By Kath Gannaway
The invisibility of male youth has taken a very public profile with the launch last week of two larger-than-life portrait panels in Mount Evelyn and Yarra Junction.
The panels are the culmination of ‘Seen and Heard – Boy to Man’, a project by renown Warburton photographer Kate Baker.
The panels feature stunning black and white portraits of boys aged from 15 to 19 living in the Yarra Valley, along with their views on aspects of life such as how they see our society, how do they see their place in that society, and how do they see the value they have to offer.
The inspiration for the project goes back a decade when Kate was working with young homeless and disadvantaged people under the umbrella of the Salvation Army.
The Oasis photographic series that came from that experience delivered not only powerful portraits, but astounding insights.
“Young people spontaneously started telling me their stories,” Kate said.
“The large-format camera creates something of a place of trust that seemed to evoke a very genuine response, both in the photo, and in what they told me.”
The use of the film camera, and the space it provides, allows both the photographer and the subject to take a step back.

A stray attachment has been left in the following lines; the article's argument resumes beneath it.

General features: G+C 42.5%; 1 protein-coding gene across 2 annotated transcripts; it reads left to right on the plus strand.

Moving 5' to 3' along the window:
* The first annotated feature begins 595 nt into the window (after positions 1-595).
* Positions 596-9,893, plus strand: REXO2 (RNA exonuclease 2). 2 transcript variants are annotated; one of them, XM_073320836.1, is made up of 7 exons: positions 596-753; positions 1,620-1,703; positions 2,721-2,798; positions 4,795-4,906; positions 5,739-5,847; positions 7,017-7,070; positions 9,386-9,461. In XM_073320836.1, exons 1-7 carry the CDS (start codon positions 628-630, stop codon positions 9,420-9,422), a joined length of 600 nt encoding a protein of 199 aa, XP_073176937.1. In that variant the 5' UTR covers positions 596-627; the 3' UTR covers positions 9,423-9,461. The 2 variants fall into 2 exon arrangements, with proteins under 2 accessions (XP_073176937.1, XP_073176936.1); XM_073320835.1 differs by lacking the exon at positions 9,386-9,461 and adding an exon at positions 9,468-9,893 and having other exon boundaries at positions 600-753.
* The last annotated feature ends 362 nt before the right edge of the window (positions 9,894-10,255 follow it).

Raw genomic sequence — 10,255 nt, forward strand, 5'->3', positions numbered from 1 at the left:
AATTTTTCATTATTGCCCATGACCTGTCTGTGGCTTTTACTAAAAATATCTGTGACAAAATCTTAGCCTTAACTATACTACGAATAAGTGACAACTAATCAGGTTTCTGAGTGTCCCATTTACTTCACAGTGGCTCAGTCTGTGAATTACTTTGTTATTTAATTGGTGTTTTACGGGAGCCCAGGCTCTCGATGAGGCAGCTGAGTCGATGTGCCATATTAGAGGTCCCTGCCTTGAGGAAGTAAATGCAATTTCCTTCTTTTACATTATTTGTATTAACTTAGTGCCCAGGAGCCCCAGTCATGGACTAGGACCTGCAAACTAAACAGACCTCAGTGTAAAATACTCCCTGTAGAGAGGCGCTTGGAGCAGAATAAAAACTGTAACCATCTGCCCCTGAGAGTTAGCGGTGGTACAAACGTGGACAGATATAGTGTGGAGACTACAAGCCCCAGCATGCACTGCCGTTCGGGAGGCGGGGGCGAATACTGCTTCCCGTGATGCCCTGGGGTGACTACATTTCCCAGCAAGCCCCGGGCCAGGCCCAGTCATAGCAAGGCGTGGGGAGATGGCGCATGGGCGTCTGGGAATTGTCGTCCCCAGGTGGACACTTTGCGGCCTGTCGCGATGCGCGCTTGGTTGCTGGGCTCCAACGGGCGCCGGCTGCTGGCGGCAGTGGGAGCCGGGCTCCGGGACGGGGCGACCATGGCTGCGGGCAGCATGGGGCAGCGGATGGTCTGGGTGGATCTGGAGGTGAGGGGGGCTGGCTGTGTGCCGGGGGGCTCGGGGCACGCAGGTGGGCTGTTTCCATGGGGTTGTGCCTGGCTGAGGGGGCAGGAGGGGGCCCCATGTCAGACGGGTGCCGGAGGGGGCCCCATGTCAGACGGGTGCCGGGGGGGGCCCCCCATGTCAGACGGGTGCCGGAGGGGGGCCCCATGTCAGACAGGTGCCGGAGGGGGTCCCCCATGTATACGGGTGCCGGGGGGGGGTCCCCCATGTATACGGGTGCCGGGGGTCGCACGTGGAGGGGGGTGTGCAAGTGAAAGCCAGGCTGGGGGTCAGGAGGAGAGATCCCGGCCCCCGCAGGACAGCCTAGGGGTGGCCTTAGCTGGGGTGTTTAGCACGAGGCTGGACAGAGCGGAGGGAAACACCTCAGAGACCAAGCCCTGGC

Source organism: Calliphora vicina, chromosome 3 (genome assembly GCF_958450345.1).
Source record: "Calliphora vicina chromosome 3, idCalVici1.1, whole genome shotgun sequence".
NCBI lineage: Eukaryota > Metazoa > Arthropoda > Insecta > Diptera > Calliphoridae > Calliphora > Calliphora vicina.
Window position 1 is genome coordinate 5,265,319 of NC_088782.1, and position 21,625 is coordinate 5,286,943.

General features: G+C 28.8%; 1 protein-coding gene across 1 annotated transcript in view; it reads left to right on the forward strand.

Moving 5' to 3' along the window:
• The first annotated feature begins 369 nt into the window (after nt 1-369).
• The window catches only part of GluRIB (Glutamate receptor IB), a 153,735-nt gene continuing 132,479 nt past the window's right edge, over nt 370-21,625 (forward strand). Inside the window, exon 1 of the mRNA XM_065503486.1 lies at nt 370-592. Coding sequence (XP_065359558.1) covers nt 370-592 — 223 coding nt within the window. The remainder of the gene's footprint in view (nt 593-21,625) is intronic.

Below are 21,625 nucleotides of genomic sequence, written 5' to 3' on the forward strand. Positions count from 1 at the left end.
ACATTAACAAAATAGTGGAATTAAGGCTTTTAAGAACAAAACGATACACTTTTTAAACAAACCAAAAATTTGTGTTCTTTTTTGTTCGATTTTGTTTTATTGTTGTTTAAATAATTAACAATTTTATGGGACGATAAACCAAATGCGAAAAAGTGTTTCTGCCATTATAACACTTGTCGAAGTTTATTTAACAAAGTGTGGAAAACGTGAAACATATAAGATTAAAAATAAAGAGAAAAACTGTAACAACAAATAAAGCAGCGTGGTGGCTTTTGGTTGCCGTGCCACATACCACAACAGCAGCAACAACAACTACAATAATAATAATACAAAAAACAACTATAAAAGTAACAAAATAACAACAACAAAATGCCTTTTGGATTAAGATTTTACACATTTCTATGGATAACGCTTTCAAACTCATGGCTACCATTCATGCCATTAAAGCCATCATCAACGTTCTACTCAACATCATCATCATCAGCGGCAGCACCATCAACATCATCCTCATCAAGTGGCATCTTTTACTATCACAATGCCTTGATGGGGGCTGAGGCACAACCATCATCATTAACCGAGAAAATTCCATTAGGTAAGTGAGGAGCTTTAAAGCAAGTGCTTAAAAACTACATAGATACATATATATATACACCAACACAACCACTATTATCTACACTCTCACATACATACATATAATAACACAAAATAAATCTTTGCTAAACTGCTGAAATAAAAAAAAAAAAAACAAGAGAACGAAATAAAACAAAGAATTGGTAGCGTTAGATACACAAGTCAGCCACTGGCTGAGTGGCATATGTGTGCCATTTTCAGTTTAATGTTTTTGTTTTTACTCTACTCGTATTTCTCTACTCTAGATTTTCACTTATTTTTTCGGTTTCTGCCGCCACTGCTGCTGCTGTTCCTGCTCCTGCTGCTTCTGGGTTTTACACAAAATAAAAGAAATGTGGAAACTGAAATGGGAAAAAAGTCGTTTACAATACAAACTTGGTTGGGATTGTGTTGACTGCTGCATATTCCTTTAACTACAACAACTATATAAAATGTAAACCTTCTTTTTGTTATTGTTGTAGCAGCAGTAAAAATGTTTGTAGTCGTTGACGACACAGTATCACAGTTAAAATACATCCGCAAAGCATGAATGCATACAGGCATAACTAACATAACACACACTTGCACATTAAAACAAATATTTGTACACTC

“It’s a very different process,” Kate says. “I’m not behind the camera. I ask them to look into the lens … I will ask them to think of something that’s important to them.”
Ten years after the Oasis project, some of the participants still stay in contact.
“The nature of connection in portraiture is something that drives my work,” she said.
“I felt I would like to do a project up here that would have a social benefit to the community as well as being interesting.
“There are still so many issues, we’re still talking about youth depression and homelessness, still talking about radicalisation, and when you think about it, the nature of what it means to be a man has changed.”
“Our roles used to be quite gender defined, and a man could be defined by his work and being a good provider, it’s not like that anymore.
“Women can do everything a man can do and they can’t just be successful by being a good provider.”
Kate said the responses on topics such as the transition between boyhood and manhood, and on values, how they see themselves at 28 … were revealing and honest.
“That’s what I really love about this … they are much more emotionally aware.
“I feel so encouraged.
She said another revelation was the degree to which young people were aware of the perils of the internet and its potential to have a negative effect on their ability for personal interaction.
“Some now see phones as a far better option to texting,” she said.
The strength of the project is in its diverse approach to the young people who make up the collection, coming from schools including Steiner, Cire, Upper Yarra Secondary College, Lilydale High and Mount Lilydale.
The murals are an ephemeral depiction of youth, their views on life, and on the future.
They will fade, but will be replaced with new panels offering new visions and new voices.
Kate is hoping to do a similar project in Healesville.
Follow the project on www.facebook.com/seenandheardboytoman .